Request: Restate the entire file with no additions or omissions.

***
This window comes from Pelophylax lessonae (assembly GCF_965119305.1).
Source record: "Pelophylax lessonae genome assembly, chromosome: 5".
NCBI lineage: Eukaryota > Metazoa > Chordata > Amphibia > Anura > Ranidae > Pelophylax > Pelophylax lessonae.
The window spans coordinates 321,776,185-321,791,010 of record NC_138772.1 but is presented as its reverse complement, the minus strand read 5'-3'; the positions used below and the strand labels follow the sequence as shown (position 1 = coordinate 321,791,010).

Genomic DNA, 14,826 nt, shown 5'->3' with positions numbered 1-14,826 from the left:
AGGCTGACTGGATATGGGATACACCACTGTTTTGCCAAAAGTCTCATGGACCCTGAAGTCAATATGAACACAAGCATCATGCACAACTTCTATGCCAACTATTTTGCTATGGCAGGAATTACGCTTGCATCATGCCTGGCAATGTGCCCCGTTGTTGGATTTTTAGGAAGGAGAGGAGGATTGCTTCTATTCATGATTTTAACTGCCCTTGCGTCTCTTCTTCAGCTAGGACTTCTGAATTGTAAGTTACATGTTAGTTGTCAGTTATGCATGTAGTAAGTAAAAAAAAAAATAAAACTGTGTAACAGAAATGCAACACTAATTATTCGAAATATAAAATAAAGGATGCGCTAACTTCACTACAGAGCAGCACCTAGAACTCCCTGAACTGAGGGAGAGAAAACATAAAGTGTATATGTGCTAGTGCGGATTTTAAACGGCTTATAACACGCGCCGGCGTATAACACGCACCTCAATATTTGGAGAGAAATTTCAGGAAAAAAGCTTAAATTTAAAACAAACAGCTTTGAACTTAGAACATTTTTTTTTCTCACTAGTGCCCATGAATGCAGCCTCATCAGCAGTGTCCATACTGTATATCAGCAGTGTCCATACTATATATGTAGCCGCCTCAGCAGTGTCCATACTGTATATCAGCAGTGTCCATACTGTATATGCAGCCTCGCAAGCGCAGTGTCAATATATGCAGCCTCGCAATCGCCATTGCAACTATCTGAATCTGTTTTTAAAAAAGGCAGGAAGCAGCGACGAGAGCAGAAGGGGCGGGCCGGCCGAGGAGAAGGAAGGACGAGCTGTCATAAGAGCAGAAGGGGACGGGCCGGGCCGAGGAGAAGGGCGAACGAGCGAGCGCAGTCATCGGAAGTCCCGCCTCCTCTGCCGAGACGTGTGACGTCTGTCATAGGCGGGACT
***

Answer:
This window comes from Pelophylax lessonae (assembly GCF_965119305.1).
Source record: "Pelophylax lessonae genome assembly, chromosome: 5".
NCBI lineage: Eukaryota > Metazoa > Chordata > Amphibia > Anura > Ranidae > Pelophylax > Pelophylax lessonae.
The window spans coordinates 321,776,185-321,791,010 of record NC_138772.1 but is presented as its reverse complement, the minus strand read 5'-3'; the positions used below and the strand labels follow the sequence as shown (position 1 = coordinate 321,791,010).

Genomic DNA, 14,826 nt, shown 5'->3' with positions numbered 1-14,826 from the left:
AGGCTGACTGGATATGGGATACACCACTGTTTTGCCAAAAGTCTCATGGACCCTGAAGTCAATATGAACACAAGCATCATGCACAACTTCTATGCCAACTATTTTGCTATGGCAGGAATTACGCTTGCATCATGCCTGGCAATGTGCCCCGTTGTTGGATTTTTAGGAAGGAGAGGAGGATTGCTTCTATTCATGATTTTAACTGCCCTTGCGTCTCTTCTTCAGCTAGGACTTCTGAATTGTAAGTTACATGTTAGTTGTCAGTTATGCATGTAGTAAGTAAAAAAAAAAATAAAACTGTGTAACAGAAATGCAACACTAATTATTCGAAATATAAAATAAAGGATGCGCTAACTTCACTACAGAGCAGCACCTAGAACTCCCTGAACTGAGGGAGAGAAAACATAAAGTGTATATGTGCTAGTGCGGATTTTAAACGGCTTATAACACGCGCCGGCGTATAACACGCACCTCAATATTTGGAGAGAAATTTCAGGAAAAAAGCTTAAATTTAAAACAAACAGCTTTGAACTTAGAACATTTTTTTTTCTCACTAGTGCCCATGAATGCAGCCTCATCAGCAGTGTCCATACTGTATATCAGCAGTGTCCATACTATATATGTAGCCGCCTCAGCAGTGTCCATACTGTATATCAGCAGTGTCCATACTGTATATGCAGCCTCGCAAGCGCAGTGTCAATATATGCAGCCTCGCAATCGCCATTGCAACTATCTGAATCTGTTTTTAAAAAAGGCAGGAAGCAGCGACGAGAGCAGAAGGGGCGGGCCGGCCGAGGAGAAGGAAGGACGAGCTGTCATAAGAGCAGAAGGGGACGGGCCGGGCCGAGGAGAAGGGCGAACGAGCGAGCGCAGTCATCGGAAGTCCCGCCTCCTCTGCCGAGACGTGTGACGTCTGTCATAGGCGGGACT